You have heard all the buzz at the gym – what is this stuff called “Creatine”? There are many questions regarding the safety and the efficiency of Creatine in workouts.
What is Creatine?
Creatine is a nitrogenous organic acid that is naturally produced in the human body. Creatine assists in the production of adenosine triphosphate (ATP), a major source of energy for the muscles.
Creatine is a naturally occurring compound found in small amounts in certain foods and produced by the body, primarily in the liver, kidneys, and pancreas. It is made up of three amino acids: arginine, glycine, and methionine. Creatine plays a vital role in energy metabolism, particularly in activities that require short bursts of intense muscular effort, such as weightlifting, sprinting, and jumping.
When consumed as a supplement, creatine is typically in the form of creatine monohydrate, which is the most extensively studied and commonly used form. It is widely used by athletes and fitness enthusiasts to enhance physical performance, increase strength and power output, and support muscle growth. Here are some key aspects of creatine:
Energy Production: Creatine functions as a storage form of energy in the body. It helps replenish adenosine triphosphate (ATP), the primary energy molecule used by muscles during high-intensity activities. By increasing the availability of ATP, creatine allows for greater energy production, leading to improved performance in short-duration, high-intensity exercises.
Strength and Power: Creatine supplementation has been shown to enhance strength and power output, making it particularly beneficial for activities that require explosive movements. It helps increase muscle force production, enabling individuals to lift heavier weights, perform more repetitions, and generate greater power during intense exercises.
Muscle Size and Hypertrophy: Creatine has been linked to increased muscle mass and hypertrophy. It promotes water retention in muscle cells, resulting in a fuller, more volumized appearance. Additionally, creatine supplementation may stimulate protein synthesis, leading to muscle growth over time.
Recovery and Fatigue Reduction: Creatine has been found to aid in recovery by reducing muscle damage and inflammation. It can also help reduce fatigue during repetitive, high-intensity exercises by replenishing ATP stores more rapidly and improving the overall energy availability.
Cognitive Benefits: Some research suggests that creatine supplementation may have cognitive benefits, such as enhanced brain function, improved memory, and increased mental performance. It is believed that creatine’s role in energy metabolism and neurotransmitter synthesis contributes to these cognitive effects.
It’s important to note that while creatine is generally considered safe and well-tolerated, individual responses may vary. Mild gastrointestinal discomfort and water retention are potential side effects, but they are typically temporary. It is advisable to consult with a healthcare professional before starting creatine supplementation, especially if you have any pre-existing medical conditions or are taking medications.
Is Creatine safe?
Creatine is unquestionably one of the most scrutinized supplements on the market – over 200 studies have examined the effects of creatine on athletic performance. After years of analysis, current consensus within the sports nutrition community confirms the effectiveness and safety of creatine.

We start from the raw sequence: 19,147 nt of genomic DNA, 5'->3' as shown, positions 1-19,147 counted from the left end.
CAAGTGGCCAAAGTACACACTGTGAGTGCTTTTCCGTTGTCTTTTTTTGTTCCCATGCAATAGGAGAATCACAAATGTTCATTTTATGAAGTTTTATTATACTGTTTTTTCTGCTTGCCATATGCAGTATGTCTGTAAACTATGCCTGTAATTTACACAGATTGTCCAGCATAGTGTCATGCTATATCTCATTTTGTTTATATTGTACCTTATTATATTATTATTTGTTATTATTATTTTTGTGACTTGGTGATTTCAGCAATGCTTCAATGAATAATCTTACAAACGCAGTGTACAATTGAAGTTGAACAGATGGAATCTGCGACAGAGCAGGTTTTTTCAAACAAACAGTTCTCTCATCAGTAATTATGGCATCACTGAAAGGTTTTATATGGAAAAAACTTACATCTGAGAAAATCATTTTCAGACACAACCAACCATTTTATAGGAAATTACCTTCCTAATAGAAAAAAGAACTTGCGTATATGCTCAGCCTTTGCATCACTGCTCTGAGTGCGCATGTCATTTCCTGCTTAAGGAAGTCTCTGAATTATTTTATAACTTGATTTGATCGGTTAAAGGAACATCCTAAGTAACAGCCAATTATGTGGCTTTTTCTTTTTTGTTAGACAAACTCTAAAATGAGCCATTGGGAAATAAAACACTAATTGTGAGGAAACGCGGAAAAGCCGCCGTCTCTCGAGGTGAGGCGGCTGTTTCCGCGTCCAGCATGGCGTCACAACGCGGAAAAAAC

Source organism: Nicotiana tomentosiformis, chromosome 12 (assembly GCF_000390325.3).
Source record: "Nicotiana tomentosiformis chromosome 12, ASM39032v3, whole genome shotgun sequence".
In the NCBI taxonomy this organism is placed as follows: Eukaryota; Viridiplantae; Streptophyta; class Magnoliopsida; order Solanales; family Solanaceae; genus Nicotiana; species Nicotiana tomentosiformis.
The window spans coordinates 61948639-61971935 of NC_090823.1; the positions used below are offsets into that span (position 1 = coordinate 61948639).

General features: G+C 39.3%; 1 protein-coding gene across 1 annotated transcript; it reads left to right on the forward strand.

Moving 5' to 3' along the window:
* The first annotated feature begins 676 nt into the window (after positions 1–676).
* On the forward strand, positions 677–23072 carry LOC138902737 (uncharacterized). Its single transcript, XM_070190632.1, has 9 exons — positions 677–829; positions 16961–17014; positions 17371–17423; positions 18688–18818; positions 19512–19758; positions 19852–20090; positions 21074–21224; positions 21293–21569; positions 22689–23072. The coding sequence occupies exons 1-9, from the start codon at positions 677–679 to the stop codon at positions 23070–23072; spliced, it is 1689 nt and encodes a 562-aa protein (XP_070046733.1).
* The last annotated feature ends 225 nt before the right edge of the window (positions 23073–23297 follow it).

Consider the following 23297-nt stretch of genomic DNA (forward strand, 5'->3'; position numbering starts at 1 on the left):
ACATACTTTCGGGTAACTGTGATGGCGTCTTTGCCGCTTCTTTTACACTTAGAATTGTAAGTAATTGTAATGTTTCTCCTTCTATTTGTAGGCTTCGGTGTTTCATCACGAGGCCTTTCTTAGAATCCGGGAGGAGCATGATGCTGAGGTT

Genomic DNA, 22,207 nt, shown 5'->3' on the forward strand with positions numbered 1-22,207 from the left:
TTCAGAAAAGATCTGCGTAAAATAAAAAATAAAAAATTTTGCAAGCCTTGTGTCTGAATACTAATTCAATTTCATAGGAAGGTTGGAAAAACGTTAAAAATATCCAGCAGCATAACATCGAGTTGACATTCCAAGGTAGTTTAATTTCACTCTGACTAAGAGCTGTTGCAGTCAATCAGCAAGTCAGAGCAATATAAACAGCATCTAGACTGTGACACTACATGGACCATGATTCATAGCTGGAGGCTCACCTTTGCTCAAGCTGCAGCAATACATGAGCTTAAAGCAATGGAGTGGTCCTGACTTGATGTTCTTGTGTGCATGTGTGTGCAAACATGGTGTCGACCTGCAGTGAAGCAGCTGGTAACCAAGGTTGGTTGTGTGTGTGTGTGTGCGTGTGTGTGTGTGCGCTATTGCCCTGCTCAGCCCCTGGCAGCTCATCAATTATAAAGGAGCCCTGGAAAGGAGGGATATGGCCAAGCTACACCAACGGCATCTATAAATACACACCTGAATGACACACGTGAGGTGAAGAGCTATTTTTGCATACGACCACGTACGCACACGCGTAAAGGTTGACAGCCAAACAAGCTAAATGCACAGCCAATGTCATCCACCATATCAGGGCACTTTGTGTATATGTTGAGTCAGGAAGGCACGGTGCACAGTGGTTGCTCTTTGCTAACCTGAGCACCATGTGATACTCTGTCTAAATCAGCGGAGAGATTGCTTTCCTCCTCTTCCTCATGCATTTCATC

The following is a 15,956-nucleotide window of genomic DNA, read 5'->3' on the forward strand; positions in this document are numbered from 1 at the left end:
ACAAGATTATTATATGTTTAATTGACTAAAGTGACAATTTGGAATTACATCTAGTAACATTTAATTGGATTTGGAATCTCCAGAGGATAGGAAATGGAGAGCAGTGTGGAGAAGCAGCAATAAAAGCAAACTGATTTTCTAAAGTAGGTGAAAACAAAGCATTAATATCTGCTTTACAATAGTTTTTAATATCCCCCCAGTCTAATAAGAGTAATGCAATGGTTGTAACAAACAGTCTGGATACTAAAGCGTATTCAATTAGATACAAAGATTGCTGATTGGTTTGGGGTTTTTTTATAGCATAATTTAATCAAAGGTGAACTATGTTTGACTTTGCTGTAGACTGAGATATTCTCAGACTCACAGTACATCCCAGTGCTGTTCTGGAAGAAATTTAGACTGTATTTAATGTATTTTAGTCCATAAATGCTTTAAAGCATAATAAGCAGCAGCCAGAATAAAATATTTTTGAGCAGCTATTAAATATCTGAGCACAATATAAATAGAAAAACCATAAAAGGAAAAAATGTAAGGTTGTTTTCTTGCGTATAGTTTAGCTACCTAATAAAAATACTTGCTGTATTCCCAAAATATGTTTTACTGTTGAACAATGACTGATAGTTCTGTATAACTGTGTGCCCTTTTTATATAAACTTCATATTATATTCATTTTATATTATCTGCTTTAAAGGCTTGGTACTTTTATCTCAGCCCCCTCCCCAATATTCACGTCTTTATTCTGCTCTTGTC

According the Journal of the International Society of Sports Nutrition: “In our view, the most effective nutritional supplement available to athletes to increase high intensity exercise capacity and muscle mass during training is creatine monohydrate.” (Kreider et al. Journal of the International Society of Sports Nutrition 2010, 7:7)
Here is a great link on Creatine: Why does Creatine Work?
What will Creatine do for me?
1.Higher phosphocreatine concentrations serve as immediate reserves for ATP during exertion.
2.Increased phosphocreatine resynthesis rate during and after exertion due to increased levels of creatine.
3.Smaller decrease in muscle pH during exertion.
4.Greater training capacity.
5.Increase in muscle mass (absolute power output).
How much should I take?
The average person uses about 2 grams of creatine per day just to maintain normal energy metabolism. JISSN states the quickest method of increasing muscle creatine stores appears to be to consume ~0.3 grams/kg/day of creatine monohydrate for at least 3 days followed by 3-5 g/d thereafter to maintain elevated stores. A 160lb person (73 kilos) requires 22g for 3 days followed by 3-5g/d.
Everybody is different, and everyone trains for different purposes and at different intensities. Start with a relatively small amount; monitor the timing of your supplementation and the effects during training. Revise intake accordingly. Its’ that simple.
As with other supplements, creatine augments my normal nutritional routine. Because I get some creatine from other protein sources throughout the day, I skip the ‘loading phase.” I have found that my optimal dose is 2.5g daily taken about 30 minutes before training. As always, I ensure that I am optimally hydrated and consume some good carbohydrates prior to any training session.
In summary, creatine is a naturally occurring compound involved in energy metabolism and is commonly used as a sports supplement. It has been shown to improve strength, power, muscle size, and recovery while potentially offering cognitive benefits. When used responsibly and in conjunction with appropriate training and nutrition, creatine can be a valuable tool to support athletic performance and muscle development.
Considering the overwhelming scientific evidence supporting the ergogenic benefits of creatine, we believe it merits serious consideration as part of your overall nutritional and supplementation strategy.
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